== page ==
What's Jesus' point? Is He saying that only private prayer is acceptable? No. He prayed in public. And so have His disciples all through history. This isn't a statement on private vs. public prayer. It's a statement on attitude and atmosphere in prayer. What's most conducive to meaningful, effective prayer?

The word Jesus uses here for "room" or "closet" is translated by some as "secret chambers." A closed place, shut in for privacy, shut out from distractions. Commentators suggest that most Jews would've immediately thought of the temple, the sanctuary, the innermost room, the Holy of Holies where God had His special dwelling. It was a place marked by silence, separation and seclusion. A place where only the high priest would come in a special act of intercession for the people before God's mercy seat.

So Jesus' statement, "praying in the closet," is a powerful call for us to enter into prayer, wherever we do it, for the purpose of getting alone with God, entering into the secret place of the Most High where we stand naked before Him, as it were, completely exposed inside and out. In that atmosphere of complete vulnerability and honesty, we converse, we commune, we intercede. We shut out worldly distractions or thoughts of what others are thinking about us. Our only thoughts of other people are in lifting them up in intercession before God's throne, so that they, along with us, might experience His mercy and grace.

The antidote to hypocritical praying is acknowledging God's presence. John Stott puts it this way: "Just as nothing destroys prayer like side-glances at human spectators, so nothing enriches prayer like a sense of the presence of God."

The second wrong way of praying Jesus mentions in verse 7: "And when you pray, don't be like those people who don't know God. They continue saying things that mean nothing, thinking that God will hear them because of their many words."

What's Jesus speaking against? The King James Version uses the phrase "vain repetition." This has led many people to condemn the use of repetitive phrases or words in worship whether private or public. I've received a number of letters from people, especially since September, quoting this verse as proof that we shouldn't use contemporary worship songs in church because there's so much repetition in them. Therefore, this kind of music and worship isn't acceptable to God.

Is that what Jesus is talking about here? That it's wrong to repeat His name or other spiritual phrases again and again? Listen, Jesus repeated Himself in prayer, most notably in Gethsemane when He prayed the third time using the exact same words. And maybe He plead more than three times because He was certainly in earnest, wasn't He? "Take this cup from me! Take this cup from me! Take it away! Take it away! Take it away! . . . But not my will, Yours be done. Not my will. Not my will. Not my will. Your will. Your will. Your will." Would we blame Him and call Him unspiritual for repeating phrases in His prayer again and again?

In His parables, Jesus commends perseverance and shameless repetition in prayer. "Keep on asking, keep on seeking, keep on knocking at the door of God," Jesus says.

The book of Psalms has repetition all throughout it. And Psalms has always been used by Christians of every age, including the Hebrews, as the Church's primary prayer book. So apparently God forgot to let David in on this issue.

So what's Jesus speaking against, as the second wrong way to pray? Once again, as the whole verse shows, the issue lies in the motive. The word literally means "to keep on babbling with idle, useless, empty words." Verbosity without quality. Speaking without thinking. Mindless chatter. Diarrhea of the mouth.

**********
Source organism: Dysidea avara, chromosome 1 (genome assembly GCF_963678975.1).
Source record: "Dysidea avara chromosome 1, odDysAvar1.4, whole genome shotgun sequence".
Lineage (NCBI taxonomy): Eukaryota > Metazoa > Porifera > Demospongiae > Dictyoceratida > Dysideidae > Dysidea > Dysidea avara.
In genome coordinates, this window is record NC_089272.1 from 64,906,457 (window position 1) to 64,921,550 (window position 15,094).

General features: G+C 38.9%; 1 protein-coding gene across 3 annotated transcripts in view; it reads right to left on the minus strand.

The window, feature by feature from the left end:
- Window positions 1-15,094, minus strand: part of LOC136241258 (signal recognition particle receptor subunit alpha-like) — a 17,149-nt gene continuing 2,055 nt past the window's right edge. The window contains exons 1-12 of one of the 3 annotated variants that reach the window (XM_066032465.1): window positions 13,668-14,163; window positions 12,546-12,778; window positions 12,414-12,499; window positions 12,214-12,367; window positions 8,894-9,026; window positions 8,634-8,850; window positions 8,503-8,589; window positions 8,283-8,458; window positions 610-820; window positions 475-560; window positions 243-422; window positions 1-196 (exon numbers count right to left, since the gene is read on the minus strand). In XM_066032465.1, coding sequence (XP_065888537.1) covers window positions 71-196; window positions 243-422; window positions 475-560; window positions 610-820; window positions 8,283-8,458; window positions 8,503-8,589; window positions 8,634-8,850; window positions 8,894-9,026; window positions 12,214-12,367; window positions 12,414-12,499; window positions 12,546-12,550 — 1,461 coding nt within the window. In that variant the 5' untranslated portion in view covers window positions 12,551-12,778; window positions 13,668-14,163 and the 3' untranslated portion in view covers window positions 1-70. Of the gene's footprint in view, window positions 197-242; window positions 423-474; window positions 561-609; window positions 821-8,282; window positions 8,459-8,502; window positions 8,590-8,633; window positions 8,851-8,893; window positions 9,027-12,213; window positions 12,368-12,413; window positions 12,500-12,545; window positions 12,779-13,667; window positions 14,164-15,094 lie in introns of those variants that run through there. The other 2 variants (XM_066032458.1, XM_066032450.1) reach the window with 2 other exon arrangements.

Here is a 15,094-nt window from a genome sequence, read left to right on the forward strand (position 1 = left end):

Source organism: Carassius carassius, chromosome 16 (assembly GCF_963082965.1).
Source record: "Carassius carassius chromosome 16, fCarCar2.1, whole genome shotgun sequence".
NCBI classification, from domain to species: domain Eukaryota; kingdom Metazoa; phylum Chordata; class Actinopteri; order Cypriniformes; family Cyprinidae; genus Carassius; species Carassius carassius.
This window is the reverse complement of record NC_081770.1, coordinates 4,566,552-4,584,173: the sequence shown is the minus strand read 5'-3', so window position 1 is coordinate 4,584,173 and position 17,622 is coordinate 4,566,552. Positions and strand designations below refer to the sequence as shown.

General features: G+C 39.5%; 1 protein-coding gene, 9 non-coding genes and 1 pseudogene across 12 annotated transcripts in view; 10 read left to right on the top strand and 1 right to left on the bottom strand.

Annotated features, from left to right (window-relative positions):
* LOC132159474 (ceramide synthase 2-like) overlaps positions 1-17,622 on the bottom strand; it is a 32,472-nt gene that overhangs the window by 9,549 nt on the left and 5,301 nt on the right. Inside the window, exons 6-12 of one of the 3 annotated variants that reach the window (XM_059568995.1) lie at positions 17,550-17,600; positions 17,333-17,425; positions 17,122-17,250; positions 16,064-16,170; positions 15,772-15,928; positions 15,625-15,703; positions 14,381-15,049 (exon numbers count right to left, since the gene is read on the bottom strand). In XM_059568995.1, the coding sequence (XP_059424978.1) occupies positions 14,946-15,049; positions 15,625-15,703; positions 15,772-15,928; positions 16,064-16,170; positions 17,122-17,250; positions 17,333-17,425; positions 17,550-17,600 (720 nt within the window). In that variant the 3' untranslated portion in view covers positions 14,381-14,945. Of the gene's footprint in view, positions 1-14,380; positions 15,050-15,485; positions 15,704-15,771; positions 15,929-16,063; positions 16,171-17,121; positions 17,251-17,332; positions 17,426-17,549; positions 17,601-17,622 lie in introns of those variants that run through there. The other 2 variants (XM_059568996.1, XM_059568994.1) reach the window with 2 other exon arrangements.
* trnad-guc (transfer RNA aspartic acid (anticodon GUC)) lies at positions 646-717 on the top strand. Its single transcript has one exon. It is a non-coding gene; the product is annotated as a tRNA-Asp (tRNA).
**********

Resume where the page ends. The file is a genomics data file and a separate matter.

And the biggest issue here is why this is being done. Jesus compares it to the pagans and heathens. They multiply their words and their babbling in order to secure their god's attention. The more they use, the more he connects. That's why the New English Bible translates this way: "The pagans imagine that the more they say, the more likely they are to be heard."

Wrong-way-to-pray number two: mechanical praying. There are a lot of Christians who have developed this into a formula-approach to prayer. If you just say the right words, and say them well enough and often enough, God will respond. It's turning prayer into some kind of magical incantation in order to manipulate God into responding. I've read some Christian books on prayer that take this approach. One author even suggested groaning and moaning to show the depth of our desire to God. That would somehow secure more response.

Jesus says this is the way of pagans not God's children. Why? That brings us to Jesus' antidote to this second wrong way. Verse 8: "Don't be like them, because your Father knows the things you need before you ask Him."

Does this mean we shouldn't ask? God already knows so why bring it up? No. Jesus is talking about a picture of God here in contrast to the heathen's picture. We pray, not to a god who has to be manipulated and maneuvered into responding, but to a God who as our Father knows what we need and like a Father longs to give us what we need. We ask to remind ourselves that we're His children and we're dependent upon Him.

Jesus' antidote to mechanical praying: acknowledging God's personal, paternal presence.

Therefore, our prayers will not be mindless babbling, all words and no meaning, all lips and no heart. Our prayers will be heartfelt, mindful conversations with a Father who loves us and willingly provides for us. What a privilege prayer really is when it's done the right way!

Wrong-way-to-pray #1: hypocritical praying. Antidote: acknowledging God's presence. Wrong-way-to-pray #2: mechanical praying. Antidote: acknowledging God's personal, paternal presence. Which way do you pray? Which kind of God do you pray to? It really does make a difference!

A five-year-old said grace at family dinner one night. "Dear God, thank you for these pancakes . . . ."

When he concluded his prayer, his parents asked him, "Johnny, why did you thank God for pancakes when we're having chicken."

He smiled and said, "I thought I'd see if He was paying attention tonight."

Good news today, my friends: we don't have to play tricks on God to see if He's paying attention. We don't have to try to impress others or Him to be heard. Cause He's already listening ... 'cause He already loves us.

Don't you want to spend time more often in His presence? Isn't it time to unstrap the trailer from the boat and really power up?


Greg Nelson, CVC Senior Pastor
January 8, 2000